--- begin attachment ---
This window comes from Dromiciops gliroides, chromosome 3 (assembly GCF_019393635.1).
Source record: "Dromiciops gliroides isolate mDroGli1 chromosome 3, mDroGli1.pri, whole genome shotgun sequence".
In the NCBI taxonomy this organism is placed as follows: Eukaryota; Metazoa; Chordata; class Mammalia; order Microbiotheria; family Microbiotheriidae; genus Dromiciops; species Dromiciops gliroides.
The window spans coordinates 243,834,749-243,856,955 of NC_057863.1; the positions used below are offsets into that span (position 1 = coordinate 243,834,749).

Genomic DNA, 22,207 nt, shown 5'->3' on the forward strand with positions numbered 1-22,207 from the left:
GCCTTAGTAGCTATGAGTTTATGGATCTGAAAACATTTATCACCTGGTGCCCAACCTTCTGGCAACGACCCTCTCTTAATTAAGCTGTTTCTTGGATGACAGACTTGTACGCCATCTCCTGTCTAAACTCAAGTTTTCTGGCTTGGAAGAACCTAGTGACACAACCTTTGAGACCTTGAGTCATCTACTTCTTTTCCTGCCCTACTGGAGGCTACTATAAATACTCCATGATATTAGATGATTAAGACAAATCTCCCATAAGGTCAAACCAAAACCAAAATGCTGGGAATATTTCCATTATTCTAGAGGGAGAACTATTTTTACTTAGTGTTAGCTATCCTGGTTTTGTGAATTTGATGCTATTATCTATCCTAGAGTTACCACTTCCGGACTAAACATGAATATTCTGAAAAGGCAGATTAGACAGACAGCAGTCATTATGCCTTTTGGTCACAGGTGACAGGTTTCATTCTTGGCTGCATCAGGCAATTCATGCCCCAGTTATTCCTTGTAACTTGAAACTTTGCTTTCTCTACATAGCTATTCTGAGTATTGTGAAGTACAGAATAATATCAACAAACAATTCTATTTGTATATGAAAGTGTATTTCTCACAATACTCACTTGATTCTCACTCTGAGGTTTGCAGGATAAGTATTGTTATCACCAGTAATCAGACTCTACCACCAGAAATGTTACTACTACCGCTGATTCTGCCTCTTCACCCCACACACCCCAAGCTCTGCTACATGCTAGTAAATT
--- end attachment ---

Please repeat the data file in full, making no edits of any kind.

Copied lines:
This window comes from Dromiciops gliroides, chromosome 3 (assembly GCF_019393635.1).
Source record: "Dromiciops gliroides isolate mDroGli1 chromosome 3, mDroGli1.pri, whole genome shotgun sequence".
In the NCBI taxonomy this organism is placed as follows: Eukaryota; Metazoa; Chordata; class Mammalia; order Microbiotheria; family Microbiotheriidae; genus Dromiciops; species Dromiciops gliroides.
The window spans coordinates 243,834,749-243,856,955 of NC_057863.1; the positions used below are offsets into that span (position 1 = coordinate 243,834,749).

Genomic DNA, 22,207 nt, shown 5'->3' on the forward strand with positions numbered 1-22,207 from the left:
GCCTTAGTAGCTATGAGTTTATGGATCTGAAAACATTTATCACCTGGTGCCCAACCTTCTGGCAACGACCCTCTCTTAATTAAGCTGTTTCTTGGATGACAGACTTGTACGCCATCTCCTGTCTAAACTCAAGTTTTCTGGCTTGGAAGAACCTAGTGACACAACCTTTGAGACCTTGAGTCATCTACTTCTTTTCCTGCCCTACTGGAGGCTACTATAAATACTCCATGATATTAGATGATTAAGACAAATCTCCCATAAGGTCAAACCAAAACCAAAATGCTGGGAATATTTCCATTATTCTAGAGGGAGAACTATTTTTACTTAGTGTTAGCTATCCTGGTTTTGTGAATTTGATGCTATTATCTATCCTAGAGTTACCACTTCCGGACTAAACATGAATATTCTGAAAAGGCAGATTAGACAGACAGCAGTCATTATGCCTTTTGGTCACAGGTGACAGGTTTCATTCTTGGCTGCATCAGGCAATTCATGCCCCAGTTATTCCTTGTAACTTGAAACTTTGCTTTCTCTACATAGCTATTCTGAGTATTGTGAAGTACAGAATAATATCAACAAACAATTCTATTTGTATATGAAAGTGTATTTCTCACAATACTCACTTGATTCTCACTCTGAGGTTTGCAGGATAAGTATTGTTATCACCAGTAATCAGACTCTACCACCAGAAATGTTACTACTACCGCTGATTCTGCCTCTTCACCCCACACACCCCAAGCTCTGCTACATGCTAGTAAATT